It’s a tale of two headlines.
After conducting a joint poll that asked about the scandals surrounding President Joe Biden and his son Hunter, the Associated Press and NORC at the University of Chicago — one of the nation’s largest independent social research organizations — presented the results using two very different tones.
The headline from the AP reads, “Hunter Biden investigations lead to ethical concerns about President Biden, an AP-NORC poll shows.”
Compare that to NORC’s headline about the very same poll, and the AP spin becomes apparent: “Most say Biden has acted either illegally or unethically in his son’s business dealings.”
“Ethical concerns are casting a shadow over President Joe Biden as he seeks reelection amid investigations into his son Hunter and an impeachment inquiry, with a poll showing that 35% of U.S. adults believe the president himself has done something illegal,” Josh Boak and Linley Sanders wrote for the Associated Press. “An additional 33% say they think the Democratic president behaved unethically, but not illegally. And 30% say Joe Biden did nothing wrong, according to the poll.”
Meanwhile, NORC reported, “Most adults say President Biden has at the very least acted unethically in his handling of the international business dealings of his son Hunter, including about a third who say he did something illegal. Only 30% of the public think Biden has done nothing wrong regarding Hunter’s business dealings.”
The fact is, 68% of adults in America believe that President Biden either broke the law or behaved unethically — a number that, in a sane world, would end Biden’s quest for a second term.
But this is far from a sane world, and according to NORC, “while most believe the current president acted illegally or unethically, only a third approve of the impeachment inquiry undertaken by the House of Representatives into Biden’s potential involvement.”
To be fair, NORC adds, “A similar percentage of adults (67%) said former President Donald Trump acted unethically or illegally in his interactions with the president of Ukraine according to an AP-NORC poll taken in October 2019, with 38% believing he acted illegally.”
“In the same poll,” NORC continues, “about 69% said Hunter Biden acted inappropriately by serving on the board of a Ukrainian energy company while his father was vice president.”
Jazz Shaw, writing for Hot Air, was more concerned with those Americans who still believe Biden did nothing wrong.
“What boggles my mind about this poll is the 33% of respondents who said that Joe Biden ‘did nothing wrong,'” Shaw wrote. “What planet are these people from and do they ever watch anything on television other than reruns of Sex and the City?”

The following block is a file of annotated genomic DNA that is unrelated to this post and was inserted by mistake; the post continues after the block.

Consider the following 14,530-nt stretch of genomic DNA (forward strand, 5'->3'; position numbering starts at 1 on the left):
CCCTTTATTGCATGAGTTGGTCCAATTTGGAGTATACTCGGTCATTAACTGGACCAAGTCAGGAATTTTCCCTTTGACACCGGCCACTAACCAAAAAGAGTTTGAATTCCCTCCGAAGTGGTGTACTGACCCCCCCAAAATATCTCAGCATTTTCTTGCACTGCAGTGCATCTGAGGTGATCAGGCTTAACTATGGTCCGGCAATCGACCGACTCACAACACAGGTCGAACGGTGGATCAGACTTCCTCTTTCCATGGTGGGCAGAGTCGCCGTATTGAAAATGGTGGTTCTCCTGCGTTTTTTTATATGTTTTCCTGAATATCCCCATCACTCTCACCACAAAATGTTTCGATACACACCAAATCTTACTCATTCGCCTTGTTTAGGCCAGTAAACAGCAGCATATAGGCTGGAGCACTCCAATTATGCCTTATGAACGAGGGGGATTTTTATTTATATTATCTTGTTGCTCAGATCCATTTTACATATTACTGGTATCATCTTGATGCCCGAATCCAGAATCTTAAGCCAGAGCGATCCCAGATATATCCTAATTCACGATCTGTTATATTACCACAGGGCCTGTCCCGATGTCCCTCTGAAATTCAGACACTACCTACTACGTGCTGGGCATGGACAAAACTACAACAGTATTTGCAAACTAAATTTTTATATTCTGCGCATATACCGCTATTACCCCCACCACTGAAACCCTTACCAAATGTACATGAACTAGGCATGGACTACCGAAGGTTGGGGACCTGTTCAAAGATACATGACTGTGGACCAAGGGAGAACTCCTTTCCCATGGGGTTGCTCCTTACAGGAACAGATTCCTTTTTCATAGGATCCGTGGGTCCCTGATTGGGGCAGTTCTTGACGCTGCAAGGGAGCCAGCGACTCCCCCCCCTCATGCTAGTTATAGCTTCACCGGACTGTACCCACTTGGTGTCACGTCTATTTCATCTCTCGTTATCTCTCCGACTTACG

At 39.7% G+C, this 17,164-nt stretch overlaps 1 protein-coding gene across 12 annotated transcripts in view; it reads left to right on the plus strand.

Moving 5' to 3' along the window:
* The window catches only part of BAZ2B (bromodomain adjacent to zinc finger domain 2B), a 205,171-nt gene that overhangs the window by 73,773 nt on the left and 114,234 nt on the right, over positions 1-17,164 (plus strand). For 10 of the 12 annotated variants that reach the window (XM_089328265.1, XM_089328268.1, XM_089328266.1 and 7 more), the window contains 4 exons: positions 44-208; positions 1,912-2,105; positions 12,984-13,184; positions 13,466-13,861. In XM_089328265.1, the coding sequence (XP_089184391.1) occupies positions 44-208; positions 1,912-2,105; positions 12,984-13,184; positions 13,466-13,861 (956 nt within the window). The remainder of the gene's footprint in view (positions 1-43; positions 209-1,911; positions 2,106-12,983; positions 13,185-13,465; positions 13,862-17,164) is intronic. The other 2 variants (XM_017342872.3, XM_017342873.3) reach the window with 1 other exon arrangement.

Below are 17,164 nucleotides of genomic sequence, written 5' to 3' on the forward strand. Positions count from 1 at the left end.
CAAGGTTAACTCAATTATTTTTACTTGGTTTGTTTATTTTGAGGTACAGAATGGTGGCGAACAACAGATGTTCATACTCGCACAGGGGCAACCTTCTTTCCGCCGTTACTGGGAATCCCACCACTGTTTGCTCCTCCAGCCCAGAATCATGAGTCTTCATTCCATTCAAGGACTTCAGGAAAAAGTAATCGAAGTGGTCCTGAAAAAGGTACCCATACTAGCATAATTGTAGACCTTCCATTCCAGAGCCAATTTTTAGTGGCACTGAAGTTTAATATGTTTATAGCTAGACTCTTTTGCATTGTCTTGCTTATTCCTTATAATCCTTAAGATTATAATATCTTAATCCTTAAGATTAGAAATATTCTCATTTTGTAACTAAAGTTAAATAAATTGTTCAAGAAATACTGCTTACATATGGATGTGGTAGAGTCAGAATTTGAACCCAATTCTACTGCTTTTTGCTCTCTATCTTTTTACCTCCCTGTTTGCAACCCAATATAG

Boak and Sanders focused on party lines to explain Biden’s poor numbers, arguing, “The survey’s findings point toward a U.S. political system riven with cynicism and suspicion. Having fractured along partisan lines, the public largely appears to judge Joe Biden as much based on his party affiliation as the known facts.”
“Roughly two-thirds of Republicans say they think Joe Biden is guilty of crimes pertaining to his son, but only 8% of Democrats and 38% of independents agree,” they continued. “About an additional third in each party say they think Joe Biden at least did something unethical. A solid majority of Democrats (58%) maintain that the president did nothing wrong.”
“Republicans have been investigating Hunter Biden for years, since his father was vice president,” they wrote. “While questions have arisen about the ethics surrounding the Biden family’s international business, no evidence has emerged so far to prove that Joe Biden, in his current or previous office, abused his role or accepted bribes.”
NORC was less willing to blame the GOP, noting instead that Americans don’t have much faith in either party.
“Overall, there is little agreement on which party would be better at dealing with government corruption and 38% feel neither party is equipped for the job,” it wrote. “More than half of Democrats trust their party to do a better job, while Republicans are more closely divided on whether their party or neither party would do a better job.”
Unlike its poll partner, the AP was more concerned with bolstering Biden’s image than it was with America’s thoughts on the matter.
“Joe Biden has said only that he loves and supports his son, whose drug addiction has formed the basis of a gun charge against him,” Boak and Sanders wrote. “Hunter Biden was silent for years as Republican attacks swirled, but has now gone on the offensive. He is suing operatives who obtained and spread his personal data. That data has been used in the GOP probes, including embarrassing images that were shown in House committee hearings.”
“The president has said little in an effort to avoid any appearance that he is meddling in the Justice Department probe,” they continued. “But it hasn’t been taken that way by some voters, who see the mere existence of the investigation as proof of their own beliefs that politicians are instinctively underhanded.”
What the numbers actually revealed, they suggested, is the GOP’s desire to “distract” from their own criminal pursuits.
“With their investigation,” Boak and Sanders concluded, “GOP lawmakers are seeking in part to distract from the increasing legal peril of GOP front-runner Trump, who is facing four criminal cases, including a federal indictment accusing him of working to overturn the results of the 2020 election in the run-up to the violent riot by his supporters at the U.S. Capitol. Trump continues to claim — wrongly — that the election was stolen, even in the face of the mounting charges against him.”